Why the Detroit Red Wings' Comeback Is Different Than the Chicago Blackhawks'

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Why the Detroit Red Wings' Comeback Is Different Than the Chicago Blackhawks'
Jamie Sabau/Getty Images

Upon scanning various stories on any sports website I could think of it has become apparent that comparisons between what the Chicago Blackhawks almost did in the first round and what the Detroit Red Wings are currently trying to do were inevitable.

It makes sense, I suppose, since the feat would be the same.  Returning from a 3-0 black hole to win a Game 7 in a this is NOT Sparta sort of way.  The conclusion being that it is highly unlikely that the Wings win in game seven because, you know, the Hawks lost the the Canucks the same way.

That logic is flawed.

During their comeback I thought the Hawks gave off a "just glad to be here" type of vibe.  Which isn't a shot against the Hawks at all—I was pulling for them and my stomach sank when they lost in overtime.  After each game, Kane and Co. were smiling at each other in a "can you believe this?" way.

I would have been doing the same thing, and odds are most players in the NHL (or most pro-sports for that matter) would be too.

But that's why the Red Wings are different.

The veteran leadership of their core group and white-knuckle coaching of Mike Babcock have collectively prevented Detroit from getting too high on themselves after victories and too low on themselves after defeat.

If Detroit would have come out in Game 4 and blown San Jose out like it did last year I promise you the Sharks would have finished the series before now.  Because that's too high.  You can't sustain that kind of performance.

Instead the Red Wings have found an alarmingly even keel while piecing together three straight games of consistent playoff hockey.  Shot blocking, timely goal scoring, awesome (but not perfect) goaltending, depth players knowing their role, taking care of the puck, winning the 50/50 battles and so on.

There is nothing to come down from right now because the Detroit Red Wings are playing Detroit Red Wings hockey.

But the gap between the Wings and Hawks isn't large enough to expect a victory because of it.  Detroit and Chicago both have excellent leadership and gobs of talent up front to go along with an above average defensive unit.  I'd say Howard does for Detroit what Crawford does for Chicago, and that is give them a chance to win every game.

No, the difference is in the opponent.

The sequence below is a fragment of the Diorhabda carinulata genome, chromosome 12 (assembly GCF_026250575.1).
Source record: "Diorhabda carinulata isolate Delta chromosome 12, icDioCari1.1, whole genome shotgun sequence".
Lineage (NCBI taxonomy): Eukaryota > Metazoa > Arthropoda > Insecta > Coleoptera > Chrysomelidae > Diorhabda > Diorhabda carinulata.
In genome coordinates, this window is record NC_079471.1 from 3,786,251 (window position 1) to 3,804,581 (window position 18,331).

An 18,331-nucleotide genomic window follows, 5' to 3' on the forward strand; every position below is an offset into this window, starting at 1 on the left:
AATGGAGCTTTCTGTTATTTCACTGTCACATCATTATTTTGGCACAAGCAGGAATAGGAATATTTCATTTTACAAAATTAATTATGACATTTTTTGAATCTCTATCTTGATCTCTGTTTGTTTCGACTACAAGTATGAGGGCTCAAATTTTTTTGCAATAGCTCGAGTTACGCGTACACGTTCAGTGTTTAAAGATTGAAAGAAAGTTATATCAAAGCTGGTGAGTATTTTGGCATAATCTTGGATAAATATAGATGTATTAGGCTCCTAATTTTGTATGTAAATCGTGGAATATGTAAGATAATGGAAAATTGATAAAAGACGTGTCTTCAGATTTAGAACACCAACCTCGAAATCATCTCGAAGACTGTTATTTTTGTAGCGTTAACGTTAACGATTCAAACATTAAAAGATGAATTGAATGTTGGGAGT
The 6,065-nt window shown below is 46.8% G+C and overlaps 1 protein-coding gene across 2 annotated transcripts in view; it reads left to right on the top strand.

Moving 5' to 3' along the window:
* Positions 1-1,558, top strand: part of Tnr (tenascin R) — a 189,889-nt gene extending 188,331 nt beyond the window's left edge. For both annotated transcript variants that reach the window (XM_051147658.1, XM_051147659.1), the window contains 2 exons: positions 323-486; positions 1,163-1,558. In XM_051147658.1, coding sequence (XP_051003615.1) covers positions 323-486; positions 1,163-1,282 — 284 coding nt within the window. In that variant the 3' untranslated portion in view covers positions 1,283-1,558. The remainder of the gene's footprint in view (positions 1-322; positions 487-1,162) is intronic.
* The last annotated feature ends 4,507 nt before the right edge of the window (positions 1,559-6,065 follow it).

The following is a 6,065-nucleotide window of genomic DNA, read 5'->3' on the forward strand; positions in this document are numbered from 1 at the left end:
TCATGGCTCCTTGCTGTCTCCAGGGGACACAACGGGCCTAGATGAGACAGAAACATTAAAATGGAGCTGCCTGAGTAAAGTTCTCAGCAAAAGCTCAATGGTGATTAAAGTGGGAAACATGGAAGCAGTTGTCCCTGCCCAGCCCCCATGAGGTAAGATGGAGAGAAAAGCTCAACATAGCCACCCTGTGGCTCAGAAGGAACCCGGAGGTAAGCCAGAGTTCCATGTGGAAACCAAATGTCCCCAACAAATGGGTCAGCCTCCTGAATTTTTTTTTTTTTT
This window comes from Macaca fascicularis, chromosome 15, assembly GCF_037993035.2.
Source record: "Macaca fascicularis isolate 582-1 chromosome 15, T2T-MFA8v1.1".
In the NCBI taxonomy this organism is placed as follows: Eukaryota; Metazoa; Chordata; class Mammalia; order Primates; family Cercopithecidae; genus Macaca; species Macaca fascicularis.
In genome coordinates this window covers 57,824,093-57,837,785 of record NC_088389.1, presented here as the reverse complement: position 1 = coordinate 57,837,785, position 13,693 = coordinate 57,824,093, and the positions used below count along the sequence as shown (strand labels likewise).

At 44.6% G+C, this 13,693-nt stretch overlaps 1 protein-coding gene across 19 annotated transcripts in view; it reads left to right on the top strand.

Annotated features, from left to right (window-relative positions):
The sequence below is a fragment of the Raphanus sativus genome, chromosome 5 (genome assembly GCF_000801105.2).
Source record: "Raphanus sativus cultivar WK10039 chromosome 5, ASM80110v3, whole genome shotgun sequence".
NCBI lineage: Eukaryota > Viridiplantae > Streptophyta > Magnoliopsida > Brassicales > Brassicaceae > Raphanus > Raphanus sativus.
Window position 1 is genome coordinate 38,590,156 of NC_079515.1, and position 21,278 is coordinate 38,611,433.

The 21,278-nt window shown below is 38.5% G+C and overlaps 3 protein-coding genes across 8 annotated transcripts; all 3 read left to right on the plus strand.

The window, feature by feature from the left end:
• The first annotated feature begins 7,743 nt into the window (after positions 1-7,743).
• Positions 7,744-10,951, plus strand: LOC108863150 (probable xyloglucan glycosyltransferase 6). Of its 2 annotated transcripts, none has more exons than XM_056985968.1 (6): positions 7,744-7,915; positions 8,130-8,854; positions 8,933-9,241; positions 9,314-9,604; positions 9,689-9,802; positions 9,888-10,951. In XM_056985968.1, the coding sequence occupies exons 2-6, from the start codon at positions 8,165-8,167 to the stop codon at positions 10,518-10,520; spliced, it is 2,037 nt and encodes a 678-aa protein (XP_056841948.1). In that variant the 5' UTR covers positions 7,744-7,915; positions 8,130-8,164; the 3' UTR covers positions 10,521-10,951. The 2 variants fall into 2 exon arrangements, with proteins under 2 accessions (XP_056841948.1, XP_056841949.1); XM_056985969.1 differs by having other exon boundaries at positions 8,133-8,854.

The Vancouver Canucks would need at least another two years of short falls before they'd be in Shark territory (Get it? Because one is a whale and the other is a...shark...ahem...)  Year after year San Jose is among the favorites to win the Cup.  And year after year the Sharks fail to even make it to the finals.

When finally making it to the Conference Finals is considered enough of a victory there may be an issue with the culture.  When all demons are considered exercised after making it out of round two by winning hockey games against teams you should beat this is what happens.

You wake up a sleeping bear in the Detroit Red Wings, and allow them to fight back to a game seven.

I wrote it last night and I'll write it again:  Who is your money on in this situation?  Zetterberg, Datsyuk, and Lidstrom?  Or Thornton, Marleau, and Boyle?

Group A are winners, and are paid for these moments.  They have the rings to prove it.  Group B are usually invited to the All-Star game at mid-season, then charity golf events by early May.

Sharks fans shouldn't be encouraged by the way San Jose decided to show their aggravation towards the end of Game 6 either.  Guys who are gearing up and ready to win the biggest game of the season, and are aware that blowing third period leads in multiple games don't suddenly morph into Sean Avery or Matt Cooke.

But that's exactly what San Jose's players did, turning the last few moments of the hockey game into a cheap shot contest.  Between Pavelski skating in after a shot and diving on top of Jimmy Howard to Joe "All Class" Thornton coming up behind Zetterberg and slashing his ankle from behind, my beer was warm before I had finished yelling at the television.

Any question about the mental state of the Sharks were answered in those closing seconds.  They are aggravated, they are afraid, and they can't find any other way to relieve that tension.

Not with a late goal or with clean body checks like those that littered the first period of the game.

They are afraid of their own relentless identity catching up to them again.  They are worried that they are going to let another one slip away.  And after blowing yet another third period lead, what else would they be thinking about?

The Sharks have not given onlookers any reason to believe they'll be able to find a clutch performance to squeak a W out of this series.  Anything can happen in a game seven, that's for sure.  But at this point San Jose has left far too much up to the Hockey Gods, and more so, a determined and confident Detroit Red Wings club.

Game 7 is going to be a blast.

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